On appeal from this order it is argued first that the evidence is insufficient to sustain the finding that the children's welfare would be promoted by the change; that there was no evidence to the effect that plaintiff was not a fit and proper person to have the custody and that the evidence showed defendant did not properly care for the children during their married life.
There was some evidence that the mother mistreated the children, particularly the boy, at times during the period the parties were married. On the other hand, there was evidence of plaintiff's conduct which, if true, might have been subject to censure. There is no finding by the court as to the unfitness of either party, and such a finding as between the mother and father is not essential. Frazier v. Frazier, 115 Cal.App.2d 551, 252 P.2d 693; Beal v. Beal, 218 Cal. 755, 758, 24 P.2d 768.
In the ordinary proceeding between a husband and wife, it has been held that before a modifying order is justified there must be evidence of a change in circumstances or conditions. Washburn v. Washburn, 49 Cal.App.2d 581, 122 P.2d 96.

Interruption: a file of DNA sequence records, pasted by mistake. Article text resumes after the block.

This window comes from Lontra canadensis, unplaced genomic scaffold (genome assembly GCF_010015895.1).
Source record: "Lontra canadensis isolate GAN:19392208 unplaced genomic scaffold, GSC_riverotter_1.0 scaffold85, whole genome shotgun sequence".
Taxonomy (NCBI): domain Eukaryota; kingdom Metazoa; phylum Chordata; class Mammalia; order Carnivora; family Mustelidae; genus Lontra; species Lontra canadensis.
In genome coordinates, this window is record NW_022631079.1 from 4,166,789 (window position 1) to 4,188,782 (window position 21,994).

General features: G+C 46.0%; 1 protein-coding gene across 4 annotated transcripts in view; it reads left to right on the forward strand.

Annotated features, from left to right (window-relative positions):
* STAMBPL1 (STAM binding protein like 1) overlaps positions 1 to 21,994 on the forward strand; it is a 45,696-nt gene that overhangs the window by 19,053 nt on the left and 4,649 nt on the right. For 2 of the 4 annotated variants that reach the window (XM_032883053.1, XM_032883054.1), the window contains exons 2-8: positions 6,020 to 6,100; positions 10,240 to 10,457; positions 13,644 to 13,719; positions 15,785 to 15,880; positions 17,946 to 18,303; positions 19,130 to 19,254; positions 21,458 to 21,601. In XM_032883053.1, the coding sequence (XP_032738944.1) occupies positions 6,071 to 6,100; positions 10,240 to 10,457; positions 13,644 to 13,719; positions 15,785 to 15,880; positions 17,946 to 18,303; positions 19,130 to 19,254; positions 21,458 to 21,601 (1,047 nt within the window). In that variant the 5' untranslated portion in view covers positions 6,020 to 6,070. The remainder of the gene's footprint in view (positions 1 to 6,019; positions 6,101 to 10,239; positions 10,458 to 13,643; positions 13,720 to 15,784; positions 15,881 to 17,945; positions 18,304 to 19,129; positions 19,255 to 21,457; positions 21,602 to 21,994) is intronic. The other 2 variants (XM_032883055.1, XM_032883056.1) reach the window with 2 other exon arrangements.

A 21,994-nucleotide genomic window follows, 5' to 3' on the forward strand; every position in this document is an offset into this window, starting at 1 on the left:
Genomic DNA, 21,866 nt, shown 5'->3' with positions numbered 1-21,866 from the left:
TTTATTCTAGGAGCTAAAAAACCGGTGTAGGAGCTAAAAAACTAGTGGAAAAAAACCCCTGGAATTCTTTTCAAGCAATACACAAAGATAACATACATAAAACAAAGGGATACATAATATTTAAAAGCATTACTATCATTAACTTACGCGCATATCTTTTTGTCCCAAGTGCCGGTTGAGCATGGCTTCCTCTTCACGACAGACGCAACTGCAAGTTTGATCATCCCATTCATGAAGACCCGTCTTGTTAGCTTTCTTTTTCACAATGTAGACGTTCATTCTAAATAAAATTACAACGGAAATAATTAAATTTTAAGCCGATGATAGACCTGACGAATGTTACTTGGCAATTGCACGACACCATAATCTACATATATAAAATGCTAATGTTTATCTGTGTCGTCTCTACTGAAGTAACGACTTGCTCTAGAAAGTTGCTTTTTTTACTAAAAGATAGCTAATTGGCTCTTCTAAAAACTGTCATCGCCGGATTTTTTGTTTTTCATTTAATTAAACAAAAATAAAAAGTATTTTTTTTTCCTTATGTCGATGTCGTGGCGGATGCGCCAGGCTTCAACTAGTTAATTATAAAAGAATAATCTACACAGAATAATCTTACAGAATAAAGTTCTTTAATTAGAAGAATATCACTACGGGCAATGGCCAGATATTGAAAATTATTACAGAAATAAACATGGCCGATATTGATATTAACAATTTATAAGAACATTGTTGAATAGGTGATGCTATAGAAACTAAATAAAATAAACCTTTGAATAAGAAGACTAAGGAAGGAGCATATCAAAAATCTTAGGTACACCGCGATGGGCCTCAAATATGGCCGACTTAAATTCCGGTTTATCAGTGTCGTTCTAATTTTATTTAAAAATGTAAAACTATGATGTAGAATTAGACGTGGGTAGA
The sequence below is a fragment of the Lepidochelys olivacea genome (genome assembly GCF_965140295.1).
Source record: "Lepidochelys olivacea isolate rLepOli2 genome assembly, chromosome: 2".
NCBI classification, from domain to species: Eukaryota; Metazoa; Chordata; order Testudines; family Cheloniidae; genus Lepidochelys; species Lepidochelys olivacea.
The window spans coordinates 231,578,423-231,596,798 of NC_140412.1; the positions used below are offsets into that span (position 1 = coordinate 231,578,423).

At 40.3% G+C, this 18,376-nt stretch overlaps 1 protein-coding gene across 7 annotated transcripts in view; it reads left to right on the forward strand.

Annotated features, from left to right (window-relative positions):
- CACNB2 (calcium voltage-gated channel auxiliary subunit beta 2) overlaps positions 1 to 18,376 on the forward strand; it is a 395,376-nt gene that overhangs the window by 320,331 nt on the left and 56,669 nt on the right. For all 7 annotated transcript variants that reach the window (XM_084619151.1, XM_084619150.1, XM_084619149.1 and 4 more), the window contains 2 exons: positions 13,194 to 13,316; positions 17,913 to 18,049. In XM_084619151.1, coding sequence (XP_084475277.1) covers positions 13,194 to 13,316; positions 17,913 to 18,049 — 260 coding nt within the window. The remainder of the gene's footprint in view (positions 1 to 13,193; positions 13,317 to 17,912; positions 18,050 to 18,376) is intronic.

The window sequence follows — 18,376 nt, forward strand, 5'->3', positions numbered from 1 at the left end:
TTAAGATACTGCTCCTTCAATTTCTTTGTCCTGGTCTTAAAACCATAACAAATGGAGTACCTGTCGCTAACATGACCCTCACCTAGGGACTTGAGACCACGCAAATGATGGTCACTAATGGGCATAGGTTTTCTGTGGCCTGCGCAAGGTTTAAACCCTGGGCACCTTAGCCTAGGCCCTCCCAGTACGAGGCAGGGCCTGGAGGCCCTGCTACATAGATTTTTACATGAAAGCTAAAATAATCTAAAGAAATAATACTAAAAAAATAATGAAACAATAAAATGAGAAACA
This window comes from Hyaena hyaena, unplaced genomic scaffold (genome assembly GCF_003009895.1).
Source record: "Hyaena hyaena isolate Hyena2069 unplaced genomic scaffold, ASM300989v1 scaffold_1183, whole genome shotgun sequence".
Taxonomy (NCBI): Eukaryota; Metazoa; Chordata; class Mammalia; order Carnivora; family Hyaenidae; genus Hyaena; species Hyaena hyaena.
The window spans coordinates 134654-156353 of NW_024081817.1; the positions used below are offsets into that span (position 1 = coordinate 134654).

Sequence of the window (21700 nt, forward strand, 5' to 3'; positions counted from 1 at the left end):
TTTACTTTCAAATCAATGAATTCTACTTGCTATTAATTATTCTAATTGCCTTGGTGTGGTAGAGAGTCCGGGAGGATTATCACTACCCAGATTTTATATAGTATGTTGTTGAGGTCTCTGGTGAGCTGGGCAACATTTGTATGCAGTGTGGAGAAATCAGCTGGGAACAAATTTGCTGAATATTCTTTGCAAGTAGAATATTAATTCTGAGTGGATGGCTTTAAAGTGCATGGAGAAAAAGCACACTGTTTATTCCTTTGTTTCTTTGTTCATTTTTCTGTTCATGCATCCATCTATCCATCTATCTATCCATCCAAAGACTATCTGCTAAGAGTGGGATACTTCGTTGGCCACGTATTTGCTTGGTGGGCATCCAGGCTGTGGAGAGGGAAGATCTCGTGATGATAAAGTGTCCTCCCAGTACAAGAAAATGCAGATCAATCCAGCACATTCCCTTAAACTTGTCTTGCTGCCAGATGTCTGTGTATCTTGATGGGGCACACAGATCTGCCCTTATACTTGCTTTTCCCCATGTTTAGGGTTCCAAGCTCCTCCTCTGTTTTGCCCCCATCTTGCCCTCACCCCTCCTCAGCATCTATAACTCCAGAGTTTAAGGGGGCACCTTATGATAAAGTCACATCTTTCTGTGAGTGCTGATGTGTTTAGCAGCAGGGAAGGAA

In Ott v. Ott, 127 Cal.App. 322, which is factually quite similar to the instant case, the court held that in a proceeding by a wife to modify a final decree of divorce which contained, as did the interlocutory decree, a provision awarding the custody of the two minor children of the parties to the husband, so that the custody of said children would be awarded to her, her remarriage constituted at least some showing of changed conditions affecting the welfare of the children, so as to warrant an order of modification of the decree. See, also, Harbour v. Harbour, 48 Cal.App.2d 97, 119 P.2d 394; Bogardus v. Bogardus, 102 Cal.App. 503, 283 P. 127; and 5 Cal.Jur.Ten Year Supp. pp. 336–337, sec. 140.3, as to what other facts may constitute change of conditions or circumstances justifying a modification of the decree. A change of conditions and circumstances here clearly appears. By agreement of the parties, by the pleadings and by the judgment of the court, it appears that due to the circumstances existing at the time the divorce proceedings were filed, conditions where different, and the understanding was that the defendant would have the right to apply to the court for custody, after a period of six months, if conditions changed and if the parties could not agree as to the custody. The decree, in reference to custody, was apparently predicated upon the alleged agreement of the parties.